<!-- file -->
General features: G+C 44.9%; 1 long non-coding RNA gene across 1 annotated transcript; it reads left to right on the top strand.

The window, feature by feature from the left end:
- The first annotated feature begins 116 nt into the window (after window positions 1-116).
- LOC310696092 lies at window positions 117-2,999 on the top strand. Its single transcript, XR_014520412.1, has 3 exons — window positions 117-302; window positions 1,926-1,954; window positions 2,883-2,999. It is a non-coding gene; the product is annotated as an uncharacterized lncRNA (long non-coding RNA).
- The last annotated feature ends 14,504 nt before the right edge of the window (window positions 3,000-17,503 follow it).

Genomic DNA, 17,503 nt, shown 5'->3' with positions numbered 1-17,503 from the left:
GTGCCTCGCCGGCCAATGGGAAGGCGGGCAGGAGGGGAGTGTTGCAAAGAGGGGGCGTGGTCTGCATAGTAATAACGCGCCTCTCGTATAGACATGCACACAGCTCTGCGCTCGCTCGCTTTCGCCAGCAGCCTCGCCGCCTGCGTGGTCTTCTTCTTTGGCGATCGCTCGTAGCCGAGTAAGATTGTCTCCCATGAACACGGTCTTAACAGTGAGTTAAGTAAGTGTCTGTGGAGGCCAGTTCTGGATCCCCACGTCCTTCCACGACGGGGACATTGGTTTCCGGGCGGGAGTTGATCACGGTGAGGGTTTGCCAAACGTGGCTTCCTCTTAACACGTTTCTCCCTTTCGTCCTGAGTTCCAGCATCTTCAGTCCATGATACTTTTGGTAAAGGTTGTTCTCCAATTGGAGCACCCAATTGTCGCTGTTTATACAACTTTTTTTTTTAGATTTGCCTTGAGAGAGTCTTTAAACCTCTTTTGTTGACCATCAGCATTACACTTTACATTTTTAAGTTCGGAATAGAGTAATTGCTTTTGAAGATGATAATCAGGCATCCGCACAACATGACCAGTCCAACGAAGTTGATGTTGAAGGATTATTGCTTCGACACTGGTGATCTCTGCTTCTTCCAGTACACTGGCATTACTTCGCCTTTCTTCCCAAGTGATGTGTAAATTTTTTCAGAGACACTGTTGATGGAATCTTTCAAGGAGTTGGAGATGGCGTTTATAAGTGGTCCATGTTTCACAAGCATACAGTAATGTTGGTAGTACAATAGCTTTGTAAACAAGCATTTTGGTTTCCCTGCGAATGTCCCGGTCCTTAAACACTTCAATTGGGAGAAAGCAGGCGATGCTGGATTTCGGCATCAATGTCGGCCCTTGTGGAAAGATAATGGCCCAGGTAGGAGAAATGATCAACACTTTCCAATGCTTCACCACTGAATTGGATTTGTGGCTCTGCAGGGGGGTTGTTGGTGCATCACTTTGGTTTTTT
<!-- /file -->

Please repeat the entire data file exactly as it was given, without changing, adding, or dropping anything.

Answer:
General features: G+C 44.9%; 1 long non-coding RNA gene across 1 annotated transcript; it reads left to right on the top strand.

The window, feature by feature from the left end:
- The first annotated feature begins 116 nt into the window (after window positions 1-116).
- LOC310696092 lies at window positions 117-2,999 on the top strand. Its single transcript, XR_014520412.1, has 3 exons — window positions 117-302; window positions 1,926-1,954; window positions 2,883-2,999. It is a non-coding gene; the product is annotated as an uncharacterized lncRNA (long non-coding RNA).
- The last annotated feature ends 14,504 nt before the right edge of the window (window positions 3,000-17,503 follow it).

Genomic DNA, 17,503 nt, shown 5'->3' with positions numbered 1-17,503 from the left:
GTGCCTCGCCGGCCAATGGGAAGGCGGGCAGGAGGGGAGTGTTGCAAAGAGGGGGCGTGGTCTGCATAGTAATAACGCGCCTCTCGTATAGACATGCACACAGCTCTGCGCTCGCTCGCTTTCGCCAGCAGCCTCGCCGCCTGCGTGGTCTTCTTCTTTGGCGATCGCTCGTAGCCGAGTAAGATTGTCTCCCATGAACACGGTCTTAACAGTGAGTTAAGTAAGTGTCTGTGGAGGCCAGTTCTGGATCCCCACGTCCTTCCACGACGGGGACATTGGTTTCCGGGCGGGAGTTGATCACGGTGAGGGTTTGCCAAACGTGGCTTCCTCTTAACACGTTTCTCCCTTTCGTCCTGAGTTCCAGCATCTTCAGTCCATGATACTTTTGGTAAAGGTTGTTCTCCAATTGGAGCACCCAATTGTCGCTGTTTATACAACTTTTTTTTTTAGATTTGCCTTGAGAGAGTCTTTAAACCTCTTTTGTTGACCATCAGCATTACACTTTACATTTTTAAGTTCGGAATAGAGTAATTGCTTTTGAAGATGATAATCAGGCATCCGCACAACATGACCAGTCCAACGAAGTTGATGTTGAAGGATTATTGCTTCGACACTGGTGATCTCTGCTTCTTCCAGTACACTGGCATTACTTCGCCTTTCTTCCCAAGTGATGTGTAAATTTTTTCAGAGACACTGTTGATGGAATCTTTCAAGGAGTTGGAGATGGCGTTTATAAGTGGTCCATGTTTCACAAGCATACAGTAATGTTGGTAGTACAATAGCTTTGTAAACAAGCATTTTGGTTTCCCTGCGAATGTCCCGGTCCTTAAACACTTCAATTGGGAGAAAGCAGGCGATGCTGGATTTCGGCATCAATGTCGGCCCTTGTGGAAAGATAATGGCCCAGGTAGGAGAAATGATCAACACTTTCCAATGCTTCACCACTGAATTGGATTTGTGGCTCTGCAGGGGGGTTGTTGGTGCATCACTTTGGTTTTTT